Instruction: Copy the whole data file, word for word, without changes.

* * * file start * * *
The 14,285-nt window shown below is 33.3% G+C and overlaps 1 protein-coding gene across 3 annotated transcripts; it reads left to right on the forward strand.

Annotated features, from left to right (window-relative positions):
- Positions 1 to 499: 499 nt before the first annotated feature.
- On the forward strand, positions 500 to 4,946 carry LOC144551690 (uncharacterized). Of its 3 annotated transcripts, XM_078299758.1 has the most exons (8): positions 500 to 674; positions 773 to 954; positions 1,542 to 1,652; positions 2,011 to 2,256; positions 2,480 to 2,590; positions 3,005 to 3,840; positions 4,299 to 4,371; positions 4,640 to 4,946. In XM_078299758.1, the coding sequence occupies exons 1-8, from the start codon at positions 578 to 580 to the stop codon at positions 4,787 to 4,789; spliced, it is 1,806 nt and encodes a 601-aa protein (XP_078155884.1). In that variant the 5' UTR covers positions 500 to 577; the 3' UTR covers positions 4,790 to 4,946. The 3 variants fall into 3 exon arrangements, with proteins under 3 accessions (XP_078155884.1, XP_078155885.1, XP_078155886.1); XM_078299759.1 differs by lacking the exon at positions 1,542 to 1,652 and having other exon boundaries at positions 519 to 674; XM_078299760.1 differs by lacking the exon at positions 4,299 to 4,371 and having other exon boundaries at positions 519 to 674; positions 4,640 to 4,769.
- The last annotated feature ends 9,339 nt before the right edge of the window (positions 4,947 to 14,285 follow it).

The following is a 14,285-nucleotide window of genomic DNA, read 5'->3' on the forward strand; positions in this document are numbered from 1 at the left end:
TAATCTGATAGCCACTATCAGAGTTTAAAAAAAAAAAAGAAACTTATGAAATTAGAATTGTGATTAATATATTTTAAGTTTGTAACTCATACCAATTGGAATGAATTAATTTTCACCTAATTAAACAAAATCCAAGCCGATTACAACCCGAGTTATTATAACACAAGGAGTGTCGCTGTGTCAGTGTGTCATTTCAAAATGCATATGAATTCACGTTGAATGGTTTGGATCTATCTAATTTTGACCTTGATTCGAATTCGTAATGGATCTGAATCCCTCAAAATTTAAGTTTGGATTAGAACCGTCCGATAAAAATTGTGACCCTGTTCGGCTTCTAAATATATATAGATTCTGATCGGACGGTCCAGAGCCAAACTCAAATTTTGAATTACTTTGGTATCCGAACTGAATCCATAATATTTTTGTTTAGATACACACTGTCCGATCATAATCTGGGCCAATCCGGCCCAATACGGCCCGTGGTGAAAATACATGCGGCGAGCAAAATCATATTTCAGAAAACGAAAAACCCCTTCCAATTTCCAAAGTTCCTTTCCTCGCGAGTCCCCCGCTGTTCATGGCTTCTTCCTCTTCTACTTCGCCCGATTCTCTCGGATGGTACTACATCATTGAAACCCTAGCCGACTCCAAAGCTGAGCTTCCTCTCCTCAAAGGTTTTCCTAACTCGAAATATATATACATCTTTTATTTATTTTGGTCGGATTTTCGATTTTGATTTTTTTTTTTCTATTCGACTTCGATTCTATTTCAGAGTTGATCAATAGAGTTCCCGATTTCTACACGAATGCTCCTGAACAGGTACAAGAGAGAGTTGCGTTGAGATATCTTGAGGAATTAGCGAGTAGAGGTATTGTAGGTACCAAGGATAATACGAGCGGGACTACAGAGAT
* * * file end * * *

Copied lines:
The 14,285-nt window shown below is 33.3% G+C and overlaps 1 protein-coding gene across 3 annotated transcripts; it reads left to right on the forward strand.

Annotated features, from left to right (window-relative positions):
- Positions 1 to 499: 499 nt before the first annotated feature.
- On the forward strand, positions 500 to 4,946 carry LOC144551690 (uncharacterized). Of its 3 annotated transcripts, XM_078299758.1 has the most exons (8): positions 500 to 674; positions 773 to 954; positions 1,542 to 1,652; positions 2,011 to 2,256; positions 2,480 to 2,590; positions 3,005 to 3,840; positions 4,299 to 4,371; positions 4,640 to 4,946. In XM_078299758.1, the coding sequence occupies exons 1-8, from the start codon at positions 578 to 580 to the stop codon at positions 4,787 to 4,789; spliced, it is 1,806 nt and encodes a 601-aa protein (XP_078155884.1). In that variant the 5' UTR covers positions 500 to 577; the 3' UTR covers positions 4,790 to 4,946. The 3 variants fall into 3 exon arrangements, with proteins under 3 accessions (XP_078155884.1, XP_078155885.1, XP_078155886.1); XM_078299759.1 differs by lacking the exon at positions 1,542 to 1,652 and having other exon boundaries at positions 519 to 674; XM_078299760.1 differs by lacking the exon at positions 4,299 to 4,371 and having other exon boundaries at positions 519 to 674; positions 4,640 to 4,769.
- The last annotated feature ends 9,339 nt before the right edge of the window (positions 4,947 to 14,285 follow it).

The following is a 14,285-nucleotide window of genomic DNA, read 5'->3' on the forward strand; positions in this document are numbered from 1 at the left end:
TAATCTGATAGCCACTATCAGAGTTTAAAAAAAAAAAAGAAACTTATGAAATTAGAATTGTGATTAATATATTTTAAGTTTGTAACTCATACCAATTGGAATGAATTAATTTTCACCTAATTAAACAAAATCCAAGCCGATTACAACCCGAGTTATTATAACACAAGGAGTGTCGCTGTGTCAGTGTGTCATTTCAAAATGCATATGAATTCACGTTGAATGGTTTGGATCTATCTAATTTTGACCTTGATTCGAATTCGTAATGGATCTGAATCCCTCAAAATTTAAGTTTGGATTAGAACCGTCCGATAAAAATTGTGACCCTGTTCGGCTTCTAAATATATATAGATTCTGATCGGACGGTCCAGAGCCAAACTCAAATTTTGAATTACTTTGGTATCCGAACTGAATCCATAATATTTTTGTTTAGATACACACTGTCCGATCATAATCTGGGCCAATCCGGCCCAATACGGCCCGTGGTGAAAATACATGCGGCGAGCAAAATCATATTTCAGAAAACGAAAAACCCCTTCCAATTTCCAAAGTTCCTTTCCTCGCGAGTCCCCCGCTGTTCATGGCTTCTTCCTCTTCTACTTCGCCCGATTCTCTCGGATGGTACTACATCATTGAAACCCTAGCCGACTCCAAAGCTGAGCTTCCTCTCCTCAAAGGTTTTCCTAACTCGAAATATATATACATCTTTTATTTATTTTGGTCGGATTTTCGATTTTGATTTTTTTTTTTCTATTCGACTTCGATTCTATTTCAGAGTTGATCAATAGAGTTCCCGATTTCTACACGAATGCTCCTGAACAGGTACAAGAGAGAGTTGCGTTGAGATATCTTGAGGAATTAGCGAGTAGAGGTATTGTAGGTACCAAGGATAATACGAGCGGGACTACAGAGAT